Canada Inflation Slows 2nd Month in August on Natural Gas
Canada’s inflation rate unexpectedly slowed for a second month in August and a key price measure tracked by policy makers was the lowest in more than a year, indicating little pressure for Bank of Canada Governor Mark Carney to raise interest rates.
The consumer price index rose 1.2 percent in August from a year ago compared with a 1.3 percent gain the prior month, Statistics Canada said today from Ottawa. The core rate, which excludes eight volatile products, increased 1.6 percent after a July gain of 1.7 percent. Economists surveyed by Bloomberg forecast that the total rate would stay at 1.3 percent and core inflation would be 1.5 percent.
Carney said earlier this month he may raise interest rates as the economy moves to full output next year, and that inflation would return to its 2 percent target over the next 12 months. Economists surveyed by Bloomberg have cut their growth and inflation forecasts this month, while another report today showed that wholesale sales fell a faster-than-expected 0.6 percent in July.
“Inflation isn’t that pressing a concern for the Bank of Canada,” said Mazen Issa, Canada macro strategist at Toronto- Dominion Bank’s TD Securities unit. Carney’s inclination to raise interest rates will remain, he said, because “the economic recovery is still well advanced in Canada” compared with other major countries.
The Canadian dollar pared gains after the report. It strengthened 0.2 percent to 97.47 cents per U.S. dollar at 9:55 a.m. in Toronto. One Canadian dollar buys $1.0260. Government bonds were little changed, with benchmark 10-year yields holding steady at 1.86 percent and two-year yields falling one basis point to 1.14 percent.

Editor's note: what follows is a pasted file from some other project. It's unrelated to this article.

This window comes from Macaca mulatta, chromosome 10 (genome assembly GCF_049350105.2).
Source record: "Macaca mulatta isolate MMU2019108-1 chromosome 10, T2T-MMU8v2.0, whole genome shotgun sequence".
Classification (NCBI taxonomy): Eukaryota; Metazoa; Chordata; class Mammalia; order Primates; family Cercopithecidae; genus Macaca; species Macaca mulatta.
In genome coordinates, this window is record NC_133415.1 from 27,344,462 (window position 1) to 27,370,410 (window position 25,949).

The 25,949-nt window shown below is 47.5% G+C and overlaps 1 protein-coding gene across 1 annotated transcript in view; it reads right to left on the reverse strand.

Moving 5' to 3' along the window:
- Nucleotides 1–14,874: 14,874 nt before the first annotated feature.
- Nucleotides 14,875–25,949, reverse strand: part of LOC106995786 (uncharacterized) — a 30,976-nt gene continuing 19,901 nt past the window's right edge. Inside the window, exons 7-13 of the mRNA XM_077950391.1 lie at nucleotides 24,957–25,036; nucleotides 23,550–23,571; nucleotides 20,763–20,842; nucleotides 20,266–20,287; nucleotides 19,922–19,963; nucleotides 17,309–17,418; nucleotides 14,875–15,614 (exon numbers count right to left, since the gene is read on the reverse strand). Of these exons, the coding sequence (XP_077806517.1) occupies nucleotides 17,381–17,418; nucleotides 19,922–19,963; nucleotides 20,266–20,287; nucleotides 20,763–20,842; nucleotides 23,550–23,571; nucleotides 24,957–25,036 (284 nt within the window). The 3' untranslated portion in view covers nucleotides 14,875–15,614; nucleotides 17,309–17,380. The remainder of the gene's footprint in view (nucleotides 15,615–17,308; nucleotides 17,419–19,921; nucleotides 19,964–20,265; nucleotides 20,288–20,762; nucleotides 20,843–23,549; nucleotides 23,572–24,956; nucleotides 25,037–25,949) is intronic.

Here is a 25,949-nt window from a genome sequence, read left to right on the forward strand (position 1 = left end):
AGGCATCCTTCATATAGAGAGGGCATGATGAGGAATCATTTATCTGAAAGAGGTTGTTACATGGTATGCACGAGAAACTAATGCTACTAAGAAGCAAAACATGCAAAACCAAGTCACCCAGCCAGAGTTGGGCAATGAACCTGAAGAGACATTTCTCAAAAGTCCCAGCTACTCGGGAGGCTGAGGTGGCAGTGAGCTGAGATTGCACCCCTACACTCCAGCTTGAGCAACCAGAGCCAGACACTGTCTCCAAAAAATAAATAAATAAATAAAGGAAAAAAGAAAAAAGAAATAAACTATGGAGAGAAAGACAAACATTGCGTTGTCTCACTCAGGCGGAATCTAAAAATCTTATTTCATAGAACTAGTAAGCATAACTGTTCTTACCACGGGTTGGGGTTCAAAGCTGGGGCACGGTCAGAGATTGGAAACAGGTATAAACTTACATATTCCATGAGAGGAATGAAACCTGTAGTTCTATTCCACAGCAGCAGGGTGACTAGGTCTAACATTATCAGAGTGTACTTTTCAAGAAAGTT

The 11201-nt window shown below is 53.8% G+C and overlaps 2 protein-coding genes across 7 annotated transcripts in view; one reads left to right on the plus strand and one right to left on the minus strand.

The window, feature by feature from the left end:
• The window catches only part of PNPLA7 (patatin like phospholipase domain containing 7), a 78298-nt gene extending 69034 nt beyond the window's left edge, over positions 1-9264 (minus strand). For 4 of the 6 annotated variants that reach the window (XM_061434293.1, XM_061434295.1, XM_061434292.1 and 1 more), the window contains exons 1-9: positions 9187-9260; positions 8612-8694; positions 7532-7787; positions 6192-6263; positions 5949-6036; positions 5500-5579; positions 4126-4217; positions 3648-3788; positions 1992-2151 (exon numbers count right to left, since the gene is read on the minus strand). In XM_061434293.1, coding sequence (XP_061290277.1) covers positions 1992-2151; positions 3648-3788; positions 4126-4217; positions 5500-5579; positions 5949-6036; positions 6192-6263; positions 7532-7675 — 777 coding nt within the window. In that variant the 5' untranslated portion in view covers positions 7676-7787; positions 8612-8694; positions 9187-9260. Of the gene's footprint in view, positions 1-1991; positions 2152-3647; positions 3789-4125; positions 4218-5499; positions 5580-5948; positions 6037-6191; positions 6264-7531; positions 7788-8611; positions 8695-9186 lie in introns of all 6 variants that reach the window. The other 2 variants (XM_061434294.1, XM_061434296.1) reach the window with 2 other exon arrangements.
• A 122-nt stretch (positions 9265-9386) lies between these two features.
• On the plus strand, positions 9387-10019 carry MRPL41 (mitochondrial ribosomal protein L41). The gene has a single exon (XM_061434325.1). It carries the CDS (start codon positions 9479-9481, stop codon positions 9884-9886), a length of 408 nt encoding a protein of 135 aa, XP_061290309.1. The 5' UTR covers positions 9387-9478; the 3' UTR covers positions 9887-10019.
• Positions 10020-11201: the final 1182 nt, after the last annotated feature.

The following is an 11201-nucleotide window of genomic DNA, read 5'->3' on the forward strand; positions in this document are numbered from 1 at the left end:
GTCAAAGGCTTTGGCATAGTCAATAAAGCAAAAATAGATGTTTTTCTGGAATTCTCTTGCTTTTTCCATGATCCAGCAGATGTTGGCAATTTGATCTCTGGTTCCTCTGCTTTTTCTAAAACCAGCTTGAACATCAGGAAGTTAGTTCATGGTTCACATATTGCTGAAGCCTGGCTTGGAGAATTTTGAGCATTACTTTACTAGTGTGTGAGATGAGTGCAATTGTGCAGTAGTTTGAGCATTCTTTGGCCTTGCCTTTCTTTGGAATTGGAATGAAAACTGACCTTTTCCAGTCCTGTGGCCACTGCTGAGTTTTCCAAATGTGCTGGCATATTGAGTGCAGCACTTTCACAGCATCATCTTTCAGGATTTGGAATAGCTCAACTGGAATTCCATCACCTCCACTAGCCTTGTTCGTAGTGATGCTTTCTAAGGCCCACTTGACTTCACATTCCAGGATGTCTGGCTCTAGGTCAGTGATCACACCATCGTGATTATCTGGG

Mortgage interest costs declined by 1.8 percent and women’s clothing costs declined by 3.4 percent, according to the report. Food costs rose, including a 5.7 percent increase for meat and a 2.2 percent advance in restaurant meals.
Companies such as grocery-store chain Sobeys Inc. are predicting that inflation will remain modest because consumers aren’t willing to bid up prices. “The market is extremely competitive right now,” Chief Executive Officer Marc Poulin said on a Sept. 13 earnings call, where he reported retail prices were little changed for its fiscal first quarter.
Other reports this month have shown a record trade deficit, falling factory sales, and declines in labor productivity and building permits. Today’s data makes it more likely the central bank will modify its language about interest rate increases at the Oct. 23 announcement, said Derek Holt, Scotiabank’s vice- president of economics in Toronto.
“The Bank of Canada’s 2 percent inflation target is being undershot by a fair margin,” and its forecast about the economy reaching full output “is looking increasingly unlikely,” Holt said in a note to clients.
The central bank sets interest rates to keep inflation at the 2 percent midpoint of a 1 percent to 3 percent target range.
On a monthly basis, total inflation rose 0.2 percent in August and the core rate rose 0.3 percent. Economists surveyed by Bloomberg predicted that both monthly rates would advance by 0.3 percent.
Seasonally adjusted inflation rose 0.4 percent in August from July, the first gain in four months, and the adjusted core rate rose 0.3 percent.
To contact the reporter on this story: Greg Quinn in Ottawa at email@example.com